By Simon Lack
What could be more appropriate than Greece delivering a lesson in democracy. The word itself is derived from the Greek language. Democracy began in Greece and is returning there. How very appropriate. The enduring weakness of the EU has been its management by technocrats with often scant regard for popular opinion. The beauty of a referendum is that the Germans and the French, having increasingly taken sovereign decisions over the Greek people will now be in effect negotiating directly with the Greek population itself. Few observers can doubt either the political judgment or the basic fairness of pursuing this route. The French and German banks that recklessly bought so much Greek debt with scant regard for the risks deserve little sympathy. Perhaps they'll revisit the revised 50% haircut recently agreed on Greek bonds as a smart campaign move as the referendum date moves closer.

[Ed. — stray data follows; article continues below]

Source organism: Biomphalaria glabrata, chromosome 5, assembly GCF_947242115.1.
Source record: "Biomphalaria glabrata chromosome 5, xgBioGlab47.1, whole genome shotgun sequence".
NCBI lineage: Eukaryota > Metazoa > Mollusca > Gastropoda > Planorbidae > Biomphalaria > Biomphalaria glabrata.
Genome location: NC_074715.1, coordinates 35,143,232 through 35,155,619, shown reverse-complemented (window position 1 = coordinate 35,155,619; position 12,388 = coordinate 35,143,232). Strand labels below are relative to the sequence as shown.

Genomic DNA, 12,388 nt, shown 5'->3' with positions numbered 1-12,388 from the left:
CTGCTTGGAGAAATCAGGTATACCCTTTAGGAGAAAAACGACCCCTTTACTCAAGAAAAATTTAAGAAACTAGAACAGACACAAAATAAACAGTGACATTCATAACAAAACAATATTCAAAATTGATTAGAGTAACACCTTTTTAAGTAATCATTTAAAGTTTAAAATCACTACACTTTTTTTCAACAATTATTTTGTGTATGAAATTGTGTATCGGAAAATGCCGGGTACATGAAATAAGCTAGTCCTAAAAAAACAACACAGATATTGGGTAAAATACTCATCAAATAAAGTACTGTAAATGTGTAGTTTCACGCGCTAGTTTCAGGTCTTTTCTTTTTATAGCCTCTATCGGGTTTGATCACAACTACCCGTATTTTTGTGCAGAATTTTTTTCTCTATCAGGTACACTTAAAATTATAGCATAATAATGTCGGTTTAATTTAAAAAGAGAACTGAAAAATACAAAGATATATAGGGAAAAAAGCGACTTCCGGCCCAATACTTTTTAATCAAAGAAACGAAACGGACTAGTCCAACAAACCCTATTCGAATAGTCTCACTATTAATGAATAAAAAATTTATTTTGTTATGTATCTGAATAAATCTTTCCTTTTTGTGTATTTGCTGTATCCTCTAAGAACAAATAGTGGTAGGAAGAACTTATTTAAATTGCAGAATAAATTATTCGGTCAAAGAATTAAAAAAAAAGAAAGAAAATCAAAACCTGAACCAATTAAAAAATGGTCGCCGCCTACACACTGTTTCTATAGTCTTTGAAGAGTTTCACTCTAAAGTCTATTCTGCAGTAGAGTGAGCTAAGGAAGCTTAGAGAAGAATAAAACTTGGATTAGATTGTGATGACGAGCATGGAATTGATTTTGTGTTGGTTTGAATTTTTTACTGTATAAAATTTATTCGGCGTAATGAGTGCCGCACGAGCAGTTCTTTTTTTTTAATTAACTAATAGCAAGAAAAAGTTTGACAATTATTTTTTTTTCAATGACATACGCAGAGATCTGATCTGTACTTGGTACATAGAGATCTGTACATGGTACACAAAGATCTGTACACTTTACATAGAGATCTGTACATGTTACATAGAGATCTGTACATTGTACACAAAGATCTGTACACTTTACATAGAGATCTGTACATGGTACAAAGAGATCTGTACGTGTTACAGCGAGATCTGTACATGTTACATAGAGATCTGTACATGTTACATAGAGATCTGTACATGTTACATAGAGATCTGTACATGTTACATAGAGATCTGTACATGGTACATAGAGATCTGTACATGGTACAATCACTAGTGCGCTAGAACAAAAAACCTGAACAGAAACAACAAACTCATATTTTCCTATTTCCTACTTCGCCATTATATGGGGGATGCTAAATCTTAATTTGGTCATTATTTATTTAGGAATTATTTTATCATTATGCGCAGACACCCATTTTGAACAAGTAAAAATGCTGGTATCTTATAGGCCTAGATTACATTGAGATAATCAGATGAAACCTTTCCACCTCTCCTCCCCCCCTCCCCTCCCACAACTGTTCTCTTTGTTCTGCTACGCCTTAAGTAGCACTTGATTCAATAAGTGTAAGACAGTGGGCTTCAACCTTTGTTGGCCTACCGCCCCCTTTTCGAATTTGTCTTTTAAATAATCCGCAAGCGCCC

It still seems for now that being short the € has many ways to provide a return. Surprises keep cropping up, and in addition there is growing evidence that gap between U.S. and euro-region GDP growth will widen in favor of the U.S. A cut in short term rates by the ECB seems likely by the end of the year. We are short the € through owning EUO in our hedge fund as protection against falling equities, which would hurt other positions. However, the focus of Merkel and Sarkozy on the issues should ensure that the tail risk of a complete disaster will be averted. They will muddle through - it won't be pretty but that is the most likely outcome. Consequently, we'll use € weakness to reduce the position.
Senior loans continue to be attractive. The improved GDP outlook in the U.S. should keep a lid on potential defaults among leveraged borrowers. We are invested in PPR and BHL, which both have good portfolio management and are attractively priced. Both securities yield close to 6% and are at around a 7% discount to NAV. They represent a solid component of a yield seeking portfolio and are in our Fixed Income Strategy.